The Love of a Father

The Tates have served the Lord in Kitale, Kenya since January 2008. Their main ministry is church planting.

February 8, 2024

Greetings in the Name of Jesus Christ,

Kijabe is currently covered in thousands of little, white butterflies. I look out and in every direction I see little, white butterflies. They are all flying in the same direction, so they can’t just be the same butterflies flitting about. This has been going on for two weeks. I cannot even begin to imagine the number of butterflies that have flown by. At times it almost looks like it is snowing.

I am currently in the midst of this new term, and I am very much enjoying the classes and I think the students are as well. In Basic Theology class we have some awesome discussions on our various theological topics. These are my first-year students, but they are already good, deep thinkers. I know I have asked them a tough question, though, when the only response I get is silence. My other class is Biblical Financial Management with my last-year students who will graduate in July. We are having a good time and having deep discussions in this class as well, even though you might think it hard to have deep discussions over financial management. But my goal in the class, as I keep reminding my students over and over, is not to help them become rich (I could care less whether ever are or not) but that they might honor and glorify God with their money and in the way they manage the finances of their churches. The financial principles I focus on more are about integrity, stewardship, and honoring God rather than just budgeting, planning, reporting, and other financial stuff (although I do teach them budgeting, planning, reporting, and other financial stuff). These are critical issues for my Kenyan students. Pastoral and church ministry can actually be a trapping for unsuspecting ministers. It is so acceptable among many pastors to mismanage and even steal funds from the church that this generation of future pastors and church leaders need to learn these lessons before heading into the ministry of the kingdom of Christ.

It is not all just classes, classes, classes for me though. Some of my best moments for discipleship come in the everyday times of spending time with my students. I was sitting at lunch with some students, both male and female, and the discussion we had really hit me hard and made me realize just how much love and discipleship my beloved students need. Having finished our food, one of the female students said, “Mwalimu (teacher), I want to marry your son” (don’t worry, Josiah, I haven’t committed you to anyone). I have actually been told this from Kenyan women many times before and the reason has ALWAYS been the same. So, when I asked her why she wanted to marry my son I expected the usual answer – Because he is a rich American and I want to marry a rich American and not be poor. So, I was quite surprised when the dialogue went like the following. Student: You love your wife, right? Roger: Yes. Student: You show her that and tell her that right? Roger: Yes. Student: You love your daughters, right? Roger: Yes. Student: You show them that and tell them that right? Roger: Yes, all the time. Student: My father has never told me he loves me. He never calls me or talks with me. The only time I talk to him is when I call him to ask him for school fees. I want to marry your son because he will love me and love my daughters and they will know that they are loved. Roger: I’m sorry that your father doesn’t know how to communicate his love to you but I’m sure that he really does love you. Student: Mwalimu, I really don’t know that is true. I really don’t know that my father loves me. He has never said it or shown it to me.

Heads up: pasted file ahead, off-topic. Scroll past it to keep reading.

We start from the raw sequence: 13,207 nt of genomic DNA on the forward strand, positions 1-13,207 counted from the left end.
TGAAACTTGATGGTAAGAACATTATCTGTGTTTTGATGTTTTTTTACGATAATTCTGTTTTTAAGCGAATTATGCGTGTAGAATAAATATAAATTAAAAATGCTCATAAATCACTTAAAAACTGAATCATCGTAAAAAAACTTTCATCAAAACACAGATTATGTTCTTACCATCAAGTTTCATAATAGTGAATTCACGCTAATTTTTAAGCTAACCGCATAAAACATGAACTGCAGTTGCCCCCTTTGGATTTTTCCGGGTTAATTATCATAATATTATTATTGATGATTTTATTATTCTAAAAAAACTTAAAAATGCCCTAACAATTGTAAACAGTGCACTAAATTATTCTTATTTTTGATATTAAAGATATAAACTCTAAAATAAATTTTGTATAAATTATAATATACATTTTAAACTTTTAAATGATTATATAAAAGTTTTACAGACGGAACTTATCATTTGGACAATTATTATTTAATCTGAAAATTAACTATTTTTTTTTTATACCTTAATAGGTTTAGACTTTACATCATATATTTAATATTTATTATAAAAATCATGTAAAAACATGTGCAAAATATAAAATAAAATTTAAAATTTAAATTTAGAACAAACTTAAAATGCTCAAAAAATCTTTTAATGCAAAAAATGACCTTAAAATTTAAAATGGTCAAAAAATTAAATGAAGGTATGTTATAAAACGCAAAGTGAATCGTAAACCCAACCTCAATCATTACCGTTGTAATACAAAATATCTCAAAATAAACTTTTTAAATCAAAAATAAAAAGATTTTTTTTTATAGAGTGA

At this point in the conversation the other female student spoke up and confirmed that this was the exact same relationship she had with her own father. Then all the male students that were sitting around the table piped up and said all of their relationships with their fathers were also the same. I felt very sad for my students and tried very hard to convince them that their fathers truly did love them but none of them were convinced. I am not a perfect man, husband, father, son, brother, teacher, missionary, or Christian by any means. At least I can try and model, as best I can, Christian love to these beloved students. I told them all, “I can’t promise you that your father loves you, but your Heavenly Father loves you, Jesus loves you, and I love you too.” It may have been the first time they had ever heard a father figure say that to them.

Blessings to all,

Roger, Julie & Chloe


Roger & Julie Tate
Moffat Bible College
P.O. Box 70
Kijabe, Kenya 00220

For ministry donations:
Pastor George Sledd, Treasurer of BFM
P.O. Box 471280 | Lake Monroe, FL 32747-1280
or click here to donate to BFM online.

Leave a Reply